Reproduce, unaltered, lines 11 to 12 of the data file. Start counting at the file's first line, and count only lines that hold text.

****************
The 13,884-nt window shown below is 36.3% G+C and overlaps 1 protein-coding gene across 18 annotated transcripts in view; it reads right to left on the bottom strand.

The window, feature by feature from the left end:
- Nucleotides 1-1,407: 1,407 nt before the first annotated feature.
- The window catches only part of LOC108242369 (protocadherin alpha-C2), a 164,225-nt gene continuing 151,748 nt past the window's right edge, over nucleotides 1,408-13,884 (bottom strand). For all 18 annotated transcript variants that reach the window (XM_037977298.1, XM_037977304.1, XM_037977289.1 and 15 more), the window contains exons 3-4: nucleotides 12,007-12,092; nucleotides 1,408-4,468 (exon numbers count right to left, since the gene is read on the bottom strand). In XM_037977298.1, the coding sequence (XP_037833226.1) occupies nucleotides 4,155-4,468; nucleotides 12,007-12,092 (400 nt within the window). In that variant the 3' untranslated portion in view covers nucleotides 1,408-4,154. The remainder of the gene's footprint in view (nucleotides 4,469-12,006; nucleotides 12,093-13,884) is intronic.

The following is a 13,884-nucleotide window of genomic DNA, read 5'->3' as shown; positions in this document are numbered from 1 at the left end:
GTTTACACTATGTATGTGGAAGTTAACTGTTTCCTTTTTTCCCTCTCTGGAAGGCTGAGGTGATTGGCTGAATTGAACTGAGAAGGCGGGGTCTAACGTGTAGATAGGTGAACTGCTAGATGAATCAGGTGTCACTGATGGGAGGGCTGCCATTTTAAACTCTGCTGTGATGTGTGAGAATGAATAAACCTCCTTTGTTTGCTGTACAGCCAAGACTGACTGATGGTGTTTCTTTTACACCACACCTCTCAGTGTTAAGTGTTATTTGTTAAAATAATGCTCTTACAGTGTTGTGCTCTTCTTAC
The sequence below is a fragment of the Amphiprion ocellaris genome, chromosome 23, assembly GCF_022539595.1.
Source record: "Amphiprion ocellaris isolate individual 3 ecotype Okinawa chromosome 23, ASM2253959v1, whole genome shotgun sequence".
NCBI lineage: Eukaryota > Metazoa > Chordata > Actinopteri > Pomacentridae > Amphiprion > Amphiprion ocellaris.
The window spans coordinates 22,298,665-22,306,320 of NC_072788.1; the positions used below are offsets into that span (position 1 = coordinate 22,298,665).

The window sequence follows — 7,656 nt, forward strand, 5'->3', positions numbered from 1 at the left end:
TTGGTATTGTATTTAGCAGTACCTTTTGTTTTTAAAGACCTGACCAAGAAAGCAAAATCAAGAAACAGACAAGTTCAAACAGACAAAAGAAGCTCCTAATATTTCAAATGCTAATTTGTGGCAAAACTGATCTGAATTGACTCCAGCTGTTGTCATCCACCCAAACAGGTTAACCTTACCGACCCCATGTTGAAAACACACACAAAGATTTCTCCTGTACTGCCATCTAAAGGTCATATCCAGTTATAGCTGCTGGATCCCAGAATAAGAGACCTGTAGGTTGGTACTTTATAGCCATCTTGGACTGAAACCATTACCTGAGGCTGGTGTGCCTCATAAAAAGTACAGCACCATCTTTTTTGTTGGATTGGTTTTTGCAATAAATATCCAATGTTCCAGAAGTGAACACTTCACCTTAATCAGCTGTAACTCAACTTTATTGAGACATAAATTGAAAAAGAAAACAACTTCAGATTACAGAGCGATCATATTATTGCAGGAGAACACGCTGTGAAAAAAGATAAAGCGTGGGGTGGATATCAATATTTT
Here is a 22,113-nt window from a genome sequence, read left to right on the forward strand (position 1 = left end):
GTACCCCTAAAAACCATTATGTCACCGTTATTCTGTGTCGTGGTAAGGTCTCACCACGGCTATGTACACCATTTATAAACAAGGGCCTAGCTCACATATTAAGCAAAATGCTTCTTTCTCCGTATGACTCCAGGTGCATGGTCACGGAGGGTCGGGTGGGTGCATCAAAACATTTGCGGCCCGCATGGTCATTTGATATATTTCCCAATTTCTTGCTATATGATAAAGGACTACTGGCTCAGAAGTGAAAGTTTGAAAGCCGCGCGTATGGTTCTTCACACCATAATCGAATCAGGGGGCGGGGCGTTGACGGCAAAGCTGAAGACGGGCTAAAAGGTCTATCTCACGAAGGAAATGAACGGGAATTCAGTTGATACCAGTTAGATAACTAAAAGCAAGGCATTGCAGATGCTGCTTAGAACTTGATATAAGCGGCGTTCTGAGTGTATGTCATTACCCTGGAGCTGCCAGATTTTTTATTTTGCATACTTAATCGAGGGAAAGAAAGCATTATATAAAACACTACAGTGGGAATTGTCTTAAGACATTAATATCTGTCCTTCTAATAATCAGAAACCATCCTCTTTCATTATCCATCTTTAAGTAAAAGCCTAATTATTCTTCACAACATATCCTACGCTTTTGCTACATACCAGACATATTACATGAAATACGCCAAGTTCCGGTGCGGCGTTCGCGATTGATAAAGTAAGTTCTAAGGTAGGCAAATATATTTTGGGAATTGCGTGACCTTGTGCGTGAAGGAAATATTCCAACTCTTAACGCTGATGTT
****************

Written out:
The window sequence follows — 7,656 nt, forward strand, 5'->3', positions numbered from 1 at the left end:
TTGGTATTGTATTTAGCAGTACCTTTTGTTTTTAAAGACCTGACCAAGAAAGCAAAATCAAGAAACAGACAAGTTCAAACAGACAAAAGAAGCTCCTAATATTTCAAATGCTAATTTGTGGCAAAACTGATCTGAATTGACTCCAGCTGTTGTCATCCACCCAAACAGGTTAACCTTACCGACCCCATGTTGAAAACACACACAAAGATTTCTCCTGTACTGCCATCTAAAGGTCATATCCAGTTATAGCTGCTGGATCCCAGAATAAGAGACCTGTAGGTTGGTACTTTATAGCCATCTTGGACTGAAACCATTACCTGAGGCTGGTGTGCCTCATAAAAAGTACAGCACCATCTTTTTTGTTGGATTGGTTTTTGCAATAAATATCCAATGTTCCAGAAGTGAACACTTCACCTTAATCAGCTGTAACTCAACTTTATTGAGACATAAATTGAAAAAGAAAACAACTTCAGATTACAGAGCGATCATATTATTGCAGGAGAACACGCTGTGAAAAAAGATAAAGCGTGGGGTGGATATCAATATTTT